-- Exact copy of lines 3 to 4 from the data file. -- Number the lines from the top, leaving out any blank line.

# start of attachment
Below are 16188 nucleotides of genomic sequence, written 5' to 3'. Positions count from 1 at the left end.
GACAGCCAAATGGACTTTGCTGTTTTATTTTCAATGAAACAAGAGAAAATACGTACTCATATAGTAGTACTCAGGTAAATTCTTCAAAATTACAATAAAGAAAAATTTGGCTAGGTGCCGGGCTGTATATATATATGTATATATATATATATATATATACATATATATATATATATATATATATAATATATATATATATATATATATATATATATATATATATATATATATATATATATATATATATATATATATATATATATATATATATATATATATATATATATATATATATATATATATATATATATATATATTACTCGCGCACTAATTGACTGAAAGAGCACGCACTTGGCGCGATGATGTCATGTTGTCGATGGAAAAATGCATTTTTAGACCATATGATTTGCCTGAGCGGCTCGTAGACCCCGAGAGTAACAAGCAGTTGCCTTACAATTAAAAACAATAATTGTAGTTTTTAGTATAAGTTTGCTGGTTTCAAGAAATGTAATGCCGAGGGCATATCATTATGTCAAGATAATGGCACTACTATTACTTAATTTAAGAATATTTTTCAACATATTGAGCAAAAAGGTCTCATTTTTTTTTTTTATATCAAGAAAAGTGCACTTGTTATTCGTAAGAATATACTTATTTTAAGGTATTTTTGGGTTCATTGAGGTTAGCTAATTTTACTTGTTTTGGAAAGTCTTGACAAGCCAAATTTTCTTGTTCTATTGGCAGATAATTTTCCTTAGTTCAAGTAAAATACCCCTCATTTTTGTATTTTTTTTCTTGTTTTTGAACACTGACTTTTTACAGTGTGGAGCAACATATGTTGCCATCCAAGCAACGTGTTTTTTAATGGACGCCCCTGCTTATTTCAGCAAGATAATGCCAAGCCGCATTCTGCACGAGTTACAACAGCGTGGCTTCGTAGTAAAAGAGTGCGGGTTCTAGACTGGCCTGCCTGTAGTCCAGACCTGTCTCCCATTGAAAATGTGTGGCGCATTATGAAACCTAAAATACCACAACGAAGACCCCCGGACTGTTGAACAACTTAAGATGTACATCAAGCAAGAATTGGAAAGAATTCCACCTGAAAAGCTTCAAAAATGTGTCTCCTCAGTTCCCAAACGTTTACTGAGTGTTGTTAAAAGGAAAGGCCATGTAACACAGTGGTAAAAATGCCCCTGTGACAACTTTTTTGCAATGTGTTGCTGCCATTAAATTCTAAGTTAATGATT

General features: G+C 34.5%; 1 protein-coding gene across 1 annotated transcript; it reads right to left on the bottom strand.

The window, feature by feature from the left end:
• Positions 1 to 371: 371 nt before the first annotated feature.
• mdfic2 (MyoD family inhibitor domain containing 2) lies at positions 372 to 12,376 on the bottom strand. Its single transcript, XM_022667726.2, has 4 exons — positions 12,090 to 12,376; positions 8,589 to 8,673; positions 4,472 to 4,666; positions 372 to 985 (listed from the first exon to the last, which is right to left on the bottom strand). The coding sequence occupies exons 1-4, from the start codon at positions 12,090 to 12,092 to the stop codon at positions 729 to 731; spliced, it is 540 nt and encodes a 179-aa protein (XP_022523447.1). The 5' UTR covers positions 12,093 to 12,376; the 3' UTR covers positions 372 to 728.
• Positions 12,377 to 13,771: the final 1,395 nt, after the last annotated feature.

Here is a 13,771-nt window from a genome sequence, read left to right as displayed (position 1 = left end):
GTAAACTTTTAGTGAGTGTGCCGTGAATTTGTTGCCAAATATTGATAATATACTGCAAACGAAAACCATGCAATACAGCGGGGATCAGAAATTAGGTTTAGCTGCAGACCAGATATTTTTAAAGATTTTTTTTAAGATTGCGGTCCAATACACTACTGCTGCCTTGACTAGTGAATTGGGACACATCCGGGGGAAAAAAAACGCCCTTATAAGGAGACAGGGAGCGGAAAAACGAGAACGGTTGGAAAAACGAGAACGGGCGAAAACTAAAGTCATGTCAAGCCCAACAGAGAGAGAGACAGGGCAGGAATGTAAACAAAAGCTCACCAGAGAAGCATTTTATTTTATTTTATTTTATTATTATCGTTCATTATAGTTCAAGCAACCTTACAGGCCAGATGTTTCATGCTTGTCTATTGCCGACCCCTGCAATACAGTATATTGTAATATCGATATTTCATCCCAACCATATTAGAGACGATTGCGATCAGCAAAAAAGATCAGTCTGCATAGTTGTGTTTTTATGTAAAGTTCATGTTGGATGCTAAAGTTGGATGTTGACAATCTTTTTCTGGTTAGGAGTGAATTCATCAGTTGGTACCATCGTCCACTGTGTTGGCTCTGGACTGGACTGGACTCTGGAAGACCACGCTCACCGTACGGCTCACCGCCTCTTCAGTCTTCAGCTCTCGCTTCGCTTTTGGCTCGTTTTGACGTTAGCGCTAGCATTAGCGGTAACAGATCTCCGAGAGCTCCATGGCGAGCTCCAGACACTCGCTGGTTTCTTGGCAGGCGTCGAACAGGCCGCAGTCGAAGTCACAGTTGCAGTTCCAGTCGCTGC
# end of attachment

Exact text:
General features: G+C 34.5%; 1 protein-coding gene across 1 annotated transcript; it reads right to left on the bottom strand.

The window, feature by feature from the left end: